The tracks of visibility of these events are very narrow and location of observers is critical to trying to build up a profile of the limb. To this end we are hoping to assemble a group of observers armed with suitable telescopes and stopwatches who would be interested in taking part in such an enterprise and who would be located at pre-determined positions perpendicular to the track. The nearest passage of this track to Wadhurst is as it crosses the A28 roughly midway between High Halden and Bethersden although before it reaches us it passes through South London, Lullingstone Castle, Wateringbury and Headcorn.

If anyone is interested in joining a group to try and observe this then please feel free to contact me at:


or 01732 832691. I would suggest that if you are uncomfortable about being out alone at night in an unpopulated area then arrange to have a friend come with you. In any case it is always useful to have some help with you for when things go awry!

Phases of the Moon

New First Quarter Full Last Quarter
March 7th March 14th March 21st March 29th


Below are details of the most favourable passes of the ISS this month. The information given is for when it is at maximum altitude, so it is best to look a few minutes before this time. Full details of visibility can be found at:


Times are all GMT.
March Magnitude Time (GMT) Max Altitude Azimuth
28th -1.6 1953 32 SSE
29th -2.4 2013 61 SSE
30th -1.4 185 30 SSE
30th -2.1 2033 63 W
31st -2.2 1919 57 SSE
31st -0.9 2053 36 W

Don't forget - BST begins at 02.00 on Sunday March 30th.

Brian Mills


Invisible Spiral Arms

by Patrick Barry

At one time or another, we've all stared at beautiful images of spiral galaxies, daydreaming about the billions of stars and countless worlds they contain. What mysteries-and even life forms-must lurk within those vast disks?

Now consider this: many of the galaxies you've seen are actually much larger than they appear. NASA's Galaxy Evolution Explorer, a space telescope that "sees" invisible, ultraviolet light, has revealed that roughly 20 percent of nearby galaxies have spiral arms that extend far beyond the galaxies' apparent edges. Some of these galaxies are more than three times larger than they appear in images taken by ordinary visible-light telescopes.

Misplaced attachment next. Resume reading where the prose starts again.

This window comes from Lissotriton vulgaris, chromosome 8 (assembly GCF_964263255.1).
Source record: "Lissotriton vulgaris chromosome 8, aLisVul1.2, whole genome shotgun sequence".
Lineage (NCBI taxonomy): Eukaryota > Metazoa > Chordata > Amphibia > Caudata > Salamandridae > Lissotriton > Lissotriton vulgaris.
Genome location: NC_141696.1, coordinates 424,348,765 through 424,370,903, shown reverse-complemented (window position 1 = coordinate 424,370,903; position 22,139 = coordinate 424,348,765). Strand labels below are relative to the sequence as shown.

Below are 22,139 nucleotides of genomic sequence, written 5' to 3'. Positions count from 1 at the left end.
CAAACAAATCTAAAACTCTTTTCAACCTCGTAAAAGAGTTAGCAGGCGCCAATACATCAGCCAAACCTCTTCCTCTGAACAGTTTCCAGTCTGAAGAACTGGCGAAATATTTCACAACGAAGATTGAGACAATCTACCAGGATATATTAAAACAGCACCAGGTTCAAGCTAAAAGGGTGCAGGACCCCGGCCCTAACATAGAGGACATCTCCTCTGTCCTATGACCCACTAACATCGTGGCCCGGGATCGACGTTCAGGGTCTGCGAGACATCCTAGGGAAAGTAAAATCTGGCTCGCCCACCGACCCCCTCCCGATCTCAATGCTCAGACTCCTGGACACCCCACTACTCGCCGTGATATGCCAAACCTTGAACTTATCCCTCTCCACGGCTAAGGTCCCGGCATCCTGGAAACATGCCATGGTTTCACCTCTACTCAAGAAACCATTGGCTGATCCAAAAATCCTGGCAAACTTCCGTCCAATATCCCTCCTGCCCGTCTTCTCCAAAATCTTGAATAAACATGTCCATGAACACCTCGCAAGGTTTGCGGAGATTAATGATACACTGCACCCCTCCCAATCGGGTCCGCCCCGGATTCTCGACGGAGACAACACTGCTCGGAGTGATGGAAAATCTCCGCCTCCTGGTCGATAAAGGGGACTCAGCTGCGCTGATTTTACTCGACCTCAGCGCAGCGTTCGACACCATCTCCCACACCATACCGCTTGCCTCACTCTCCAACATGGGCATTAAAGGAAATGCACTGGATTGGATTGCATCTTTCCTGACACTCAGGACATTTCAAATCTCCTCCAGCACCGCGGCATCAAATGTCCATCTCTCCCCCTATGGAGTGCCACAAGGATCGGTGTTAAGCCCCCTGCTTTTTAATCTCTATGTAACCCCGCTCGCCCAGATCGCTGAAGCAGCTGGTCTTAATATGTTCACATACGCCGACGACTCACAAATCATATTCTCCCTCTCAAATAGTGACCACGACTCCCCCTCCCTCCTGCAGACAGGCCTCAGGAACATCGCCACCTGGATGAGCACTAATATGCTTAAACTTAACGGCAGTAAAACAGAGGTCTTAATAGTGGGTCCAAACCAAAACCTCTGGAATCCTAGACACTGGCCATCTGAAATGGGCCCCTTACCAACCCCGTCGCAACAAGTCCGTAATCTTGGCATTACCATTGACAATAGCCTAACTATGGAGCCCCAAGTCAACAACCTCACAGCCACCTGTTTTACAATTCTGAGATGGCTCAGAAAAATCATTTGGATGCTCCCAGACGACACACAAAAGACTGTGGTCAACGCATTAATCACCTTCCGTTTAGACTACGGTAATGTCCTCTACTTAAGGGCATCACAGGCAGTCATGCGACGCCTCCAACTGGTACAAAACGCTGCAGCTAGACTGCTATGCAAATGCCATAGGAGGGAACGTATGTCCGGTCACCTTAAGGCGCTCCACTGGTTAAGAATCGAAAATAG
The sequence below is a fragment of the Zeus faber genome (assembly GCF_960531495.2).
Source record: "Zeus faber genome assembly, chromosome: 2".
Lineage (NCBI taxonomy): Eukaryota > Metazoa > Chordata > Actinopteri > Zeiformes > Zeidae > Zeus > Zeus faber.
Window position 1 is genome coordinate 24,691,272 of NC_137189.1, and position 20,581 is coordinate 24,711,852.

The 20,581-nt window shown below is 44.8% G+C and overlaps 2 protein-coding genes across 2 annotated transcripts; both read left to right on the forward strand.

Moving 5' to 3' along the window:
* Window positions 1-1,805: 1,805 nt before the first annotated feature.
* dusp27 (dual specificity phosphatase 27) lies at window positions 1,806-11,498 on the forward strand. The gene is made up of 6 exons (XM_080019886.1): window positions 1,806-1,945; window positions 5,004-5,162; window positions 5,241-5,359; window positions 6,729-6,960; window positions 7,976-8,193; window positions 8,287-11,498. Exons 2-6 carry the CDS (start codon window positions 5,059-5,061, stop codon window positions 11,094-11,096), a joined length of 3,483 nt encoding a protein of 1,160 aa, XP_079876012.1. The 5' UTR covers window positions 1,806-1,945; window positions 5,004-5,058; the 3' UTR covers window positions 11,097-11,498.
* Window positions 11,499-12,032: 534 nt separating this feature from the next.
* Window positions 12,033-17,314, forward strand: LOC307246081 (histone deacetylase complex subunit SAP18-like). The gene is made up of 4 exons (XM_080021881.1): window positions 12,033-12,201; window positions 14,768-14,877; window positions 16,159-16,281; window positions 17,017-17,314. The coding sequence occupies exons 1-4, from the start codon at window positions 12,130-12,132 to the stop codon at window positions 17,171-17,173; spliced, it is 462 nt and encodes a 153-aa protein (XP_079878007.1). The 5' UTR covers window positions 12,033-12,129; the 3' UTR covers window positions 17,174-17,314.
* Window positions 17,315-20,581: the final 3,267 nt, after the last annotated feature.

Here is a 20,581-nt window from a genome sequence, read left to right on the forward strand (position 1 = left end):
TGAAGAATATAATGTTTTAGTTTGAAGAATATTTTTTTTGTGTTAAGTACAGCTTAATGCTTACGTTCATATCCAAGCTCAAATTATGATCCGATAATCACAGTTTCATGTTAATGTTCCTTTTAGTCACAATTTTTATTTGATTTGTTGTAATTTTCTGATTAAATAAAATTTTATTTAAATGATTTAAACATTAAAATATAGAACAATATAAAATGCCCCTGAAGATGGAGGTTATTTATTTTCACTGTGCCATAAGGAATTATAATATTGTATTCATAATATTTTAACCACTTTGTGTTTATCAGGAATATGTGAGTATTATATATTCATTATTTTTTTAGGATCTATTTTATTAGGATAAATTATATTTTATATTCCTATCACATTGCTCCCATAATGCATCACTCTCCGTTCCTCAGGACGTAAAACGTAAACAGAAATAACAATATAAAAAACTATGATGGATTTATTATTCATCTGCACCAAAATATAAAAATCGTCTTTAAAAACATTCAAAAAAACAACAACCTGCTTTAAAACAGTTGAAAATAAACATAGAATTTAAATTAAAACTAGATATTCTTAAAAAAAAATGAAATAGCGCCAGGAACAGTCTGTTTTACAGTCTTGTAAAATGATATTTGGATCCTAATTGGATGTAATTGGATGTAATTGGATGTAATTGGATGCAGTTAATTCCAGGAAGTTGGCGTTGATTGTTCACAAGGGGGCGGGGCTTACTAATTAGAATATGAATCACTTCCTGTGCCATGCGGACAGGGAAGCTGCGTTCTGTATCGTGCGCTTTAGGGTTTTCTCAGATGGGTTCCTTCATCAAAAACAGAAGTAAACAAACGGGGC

"Astronomers have been observing some of these galaxies for many, many years, and all that time, there was a whole side to these galaxies that they simply couldn't see," says Patrick Morrissey, an astronomer at Caltech in Pasadena, California, who collaborates at JPL.

The extended arms of these galaxies are too dim in visible light for most telescopes to detect, but they emit a greater amount of UV light. Also, the cosmic background is much darker at UV wavelengths than it is for visible light. "Because the sky is essentially black in the UV, far-UV enables you to see these very faint arms around the outsides of galaxies," Morrissey explains.

These "invisible arms" are made of mostly young stars shining brightly at UV wavelengths. Why UV? Because the stars are so hot. Young stars burn their nuclear fuel with impetuous speed, making them hotter and bluer than older, cooler stars such as the sun. (Think of a candle: blue flames are hotter than red ones.) Ultraviolet is a sort of "ultra-blue" that reveals the youngest, hottest stars of all.

"That's the basic idea behind the Galaxy Evolution Explorer in the first place. By observing the UV glow of young stars, we can see where star formation is active," Morrissey says.

The discovery of these extended arms provides fresh clues for scientists about how some galaxies form and evolve, a hot question right now in astronomy. For example, a burst of star formation so far from the galaxies' denser centres may have started because of the gravity of neighbouring galaxies that passed too close. But in many cases, the neighbouring galaxies have not themselves sprouted extended arms, an observation that remains to be explained. The Galaxy Evolution Explorer reveals one mystery after another!

"How much else is out there that we don't know about?" Morrissey asks. "It makes you wonder."

Spread the wonder by seeing for yourself some of these UV images at:


Also, Chris Martin, principle scientist for Galaxy Evolution Explorer -or rather his cartoon alter-ego-gives kids a great introduction to ultraviolet astronomy at:


This article was provided by the Jet Propulsion Laboratory, California Institute of Technology, under a contract with the National Aeronautics and Space Administration.



Chairman   John Vale-Taylor 

Phil Berry  01892 783544

Treasurer  Mike Wyles  01892 542863

Publicity & Website  Michael Harte  01892 783292

Newsletter Editor  Geoff Rathbone  01959 524727

Any material for inclusion in the March 2008 Newsletter should be with the Editor by March 28th  2008